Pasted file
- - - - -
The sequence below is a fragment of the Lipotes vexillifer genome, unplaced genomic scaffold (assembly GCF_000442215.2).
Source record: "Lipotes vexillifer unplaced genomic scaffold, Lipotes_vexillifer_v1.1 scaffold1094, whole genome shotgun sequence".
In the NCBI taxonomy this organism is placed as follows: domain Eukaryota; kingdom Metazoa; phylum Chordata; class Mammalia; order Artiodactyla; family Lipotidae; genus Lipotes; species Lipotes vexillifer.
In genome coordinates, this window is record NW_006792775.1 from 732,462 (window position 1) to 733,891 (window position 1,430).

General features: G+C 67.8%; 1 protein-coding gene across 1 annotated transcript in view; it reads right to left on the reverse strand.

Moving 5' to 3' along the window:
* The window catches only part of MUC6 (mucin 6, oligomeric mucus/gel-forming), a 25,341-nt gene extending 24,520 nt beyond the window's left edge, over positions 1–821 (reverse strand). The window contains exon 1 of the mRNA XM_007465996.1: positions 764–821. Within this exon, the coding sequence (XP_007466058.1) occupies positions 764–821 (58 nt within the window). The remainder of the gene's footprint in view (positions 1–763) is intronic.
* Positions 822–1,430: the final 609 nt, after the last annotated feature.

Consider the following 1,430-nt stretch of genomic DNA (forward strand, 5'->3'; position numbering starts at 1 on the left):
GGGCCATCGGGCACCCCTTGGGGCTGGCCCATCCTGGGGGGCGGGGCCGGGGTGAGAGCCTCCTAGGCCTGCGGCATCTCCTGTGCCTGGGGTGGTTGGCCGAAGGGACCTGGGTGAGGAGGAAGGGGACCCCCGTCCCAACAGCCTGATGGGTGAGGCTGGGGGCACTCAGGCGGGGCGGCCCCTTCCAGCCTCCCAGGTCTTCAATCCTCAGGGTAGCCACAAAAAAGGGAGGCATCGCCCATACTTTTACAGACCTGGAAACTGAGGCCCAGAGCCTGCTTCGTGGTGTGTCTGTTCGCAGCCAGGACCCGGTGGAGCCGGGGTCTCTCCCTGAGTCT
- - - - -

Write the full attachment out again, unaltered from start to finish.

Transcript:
The sequence below is a fragment of the Lipotes vexillifer genome, unplaced genomic scaffold (assembly GCF_000442215.2).
Source record: "Lipotes vexillifer unplaced genomic scaffold, Lipotes_vexillifer_v1.1 scaffold1094, whole genome shotgun sequence".
In the NCBI taxonomy this organism is placed as follows: domain Eukaryota; kingdom Metazoa; phylum Chordata; class Mammalia; order Artiodactyla; family Lipotidae; genus Lipotes; species Lipotes vexillifer.
In genome coordinates, this window is record NW_006792775.1 from 732,462 (window position 1) to 733,891 (window position 1,430).

General features: G+C 67.8%; 1 protein-coding gene across 1 annotated transcript in view; it reads right to left on the reverse strand.

Moving 5' to 3' along the window:
* The window catches only part of MUC6 (mucin 6, oligomeric mucus/gel-forming), a 25,341-nt gene extending 24,520 nt beyond the window's left edge, over positions 1–821 (reverse strand). The window contains exon 1 of the mRNA XM_007465996.1: positions 764–821. Within this exon, the coding sequence (XP_007466058.1) occupies positions 764–821 (58 nt within the window). The remainder of the gene's footprint in view (positions 1–763) is intronic.
* Positions 822–1,430: the final 609 nt, after the last annotated feature.

Consider the following 1,430-nt stretch of genomic DNA (forward strand, 5'->3'; position numbering starts at 1 on the left):
GGGCCATCGGGCACCCCTTGGGGCTGGCCCATCCTGGGGGGCGGGGCCGGGGTGAGAGCCTCCTAGGCCTGCGGCATCTCCTGTGCCTGGGGTGGTTGGCCGAAGGGACCTGGGTGAGGAGGAAGGGGACCCCCGTCCCAACAGCCTGATGGGTGAGGCTGGGGGCACTCAGGCGGGGCGGCCCCTTCCAGCCTCCCAGGTCTTCAATCCTCAGGGTAGCCACAAAAAAGGGAGGCATCGCCCATACTTTTACAGACCTGGAAACTGAGGCCCAGAGCCTGCTTCGTGGTGTGTCTGTTCGCAGCCAGGACCCGGTGGAGCCGGGGTCTCTCCCTGAGTCT